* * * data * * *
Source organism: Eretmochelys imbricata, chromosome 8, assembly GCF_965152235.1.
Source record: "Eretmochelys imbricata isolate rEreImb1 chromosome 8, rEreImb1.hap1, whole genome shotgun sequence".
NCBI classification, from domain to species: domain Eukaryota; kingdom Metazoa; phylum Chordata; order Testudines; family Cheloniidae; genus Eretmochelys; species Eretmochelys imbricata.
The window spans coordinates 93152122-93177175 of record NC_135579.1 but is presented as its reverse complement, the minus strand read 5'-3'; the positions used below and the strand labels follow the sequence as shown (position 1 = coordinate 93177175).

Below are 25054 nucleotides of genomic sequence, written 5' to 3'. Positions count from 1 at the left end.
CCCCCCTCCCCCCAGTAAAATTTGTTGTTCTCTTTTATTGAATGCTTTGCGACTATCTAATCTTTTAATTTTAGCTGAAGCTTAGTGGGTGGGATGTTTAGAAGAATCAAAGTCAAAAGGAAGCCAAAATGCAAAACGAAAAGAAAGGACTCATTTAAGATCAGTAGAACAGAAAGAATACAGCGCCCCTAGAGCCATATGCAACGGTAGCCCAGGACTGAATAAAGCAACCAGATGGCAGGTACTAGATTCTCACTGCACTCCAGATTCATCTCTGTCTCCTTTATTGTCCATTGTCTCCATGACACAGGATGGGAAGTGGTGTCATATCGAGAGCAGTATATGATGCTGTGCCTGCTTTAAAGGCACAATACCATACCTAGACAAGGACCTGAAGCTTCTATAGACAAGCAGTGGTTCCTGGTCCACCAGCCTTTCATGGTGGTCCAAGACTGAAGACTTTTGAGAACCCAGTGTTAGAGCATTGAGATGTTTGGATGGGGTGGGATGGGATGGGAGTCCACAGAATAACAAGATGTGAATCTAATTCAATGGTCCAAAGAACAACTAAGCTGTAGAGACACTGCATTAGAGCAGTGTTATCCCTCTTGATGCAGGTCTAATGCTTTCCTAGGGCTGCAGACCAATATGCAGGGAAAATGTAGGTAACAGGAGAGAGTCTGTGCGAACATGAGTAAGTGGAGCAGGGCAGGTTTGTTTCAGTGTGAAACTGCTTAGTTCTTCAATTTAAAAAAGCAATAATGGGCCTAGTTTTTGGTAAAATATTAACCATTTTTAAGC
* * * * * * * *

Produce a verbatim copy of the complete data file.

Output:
Source organism: Eretmochelys imbricata, chromosome 8, assembly GCF_965152235.1.
Source record: "Eretmochelys imbricata isolate rEreImb1 chromosome 8, rEreImb1.hap1, whole genome shotgun sequence".
NCBI classification, from domain to species: domain Eukaryota; kingdom Metazoa; phylum Chordata; order Testudines; family Cheloniidae; genus Eretmochelys; species Eretmochelys imbricata.
The window spans coordinates 93152122-93177175 of record NC_135579.1 but is presented as its reverse complement, the minus strand read 5'-3'; the positions used below and the strand labels follow the sequence as shown (position 1 = coordinate 93177175).

Below are 25054 nucleotides of genomic sequence, written 5' to 3'. Positions count from 1 at the left end.
CCCCCCTCCCCCCAGTAAAATTTGTTGTTCTCTTTTATTGAATGCTTTGCGACTATCTAATCTTTTAATTTTAGCTGAAGCTTAGTGGGTGGGATGTTTAGAAGAATCAAAGTCAAAAGGAAGCCAAAATGCAAAACGAAAAGAAAGGACTCATTTAAGATCAGTAGAACAGAAAGAATACAGCGCCCCTAGAGCCATATGCAACGGTAGCCCAGGACTGAATAAAGCAACCAGATGGCAGGTACTAGATTCTCACTGCACTCCAGATTCATCTCTGTCTCCTTTATTGTCCATTGTCTCCATGACACAGGATGGGAAGTGGTGTCATATCGAGAGCAGTATATGATGCTGTGCCTGCTTTAAAGGCACAATACCATACCTAGACAAGGACCTGAAGCTTCTATAGACAAGCAGTGGTTCCTGGTCCACCAGCCTTTCATGGTGGTCCAAGACTGAAGACTTTTGAGAACCCAGTGTTAGAGCATTGAGATGTTTGGATGGGGTGGGATGGGATGGGAGTCCACAGAATAACAAGATGTGAATCTAATTCAATGGTCCAAAGAACAACTAAGCTGTAGAGACACTGCATTAGAGCAGTGTTATCCCTCTTGATGCAGGTCTAATGCTTTCCTAGGGCTGCAGACCAATATGCAGGGAAAATGTAGGTAACAGGAGAGAGTCTGTGCGAACATGAGTAAGTGGAGCAGGGCAGGTTTGTTTCAGTGTGAAACTGCTTAGTTCTTCAATTTAAAAAAGCAATAATGGGCCTAGTTTTTGGTAAAATATTAACCATTTTTAAGC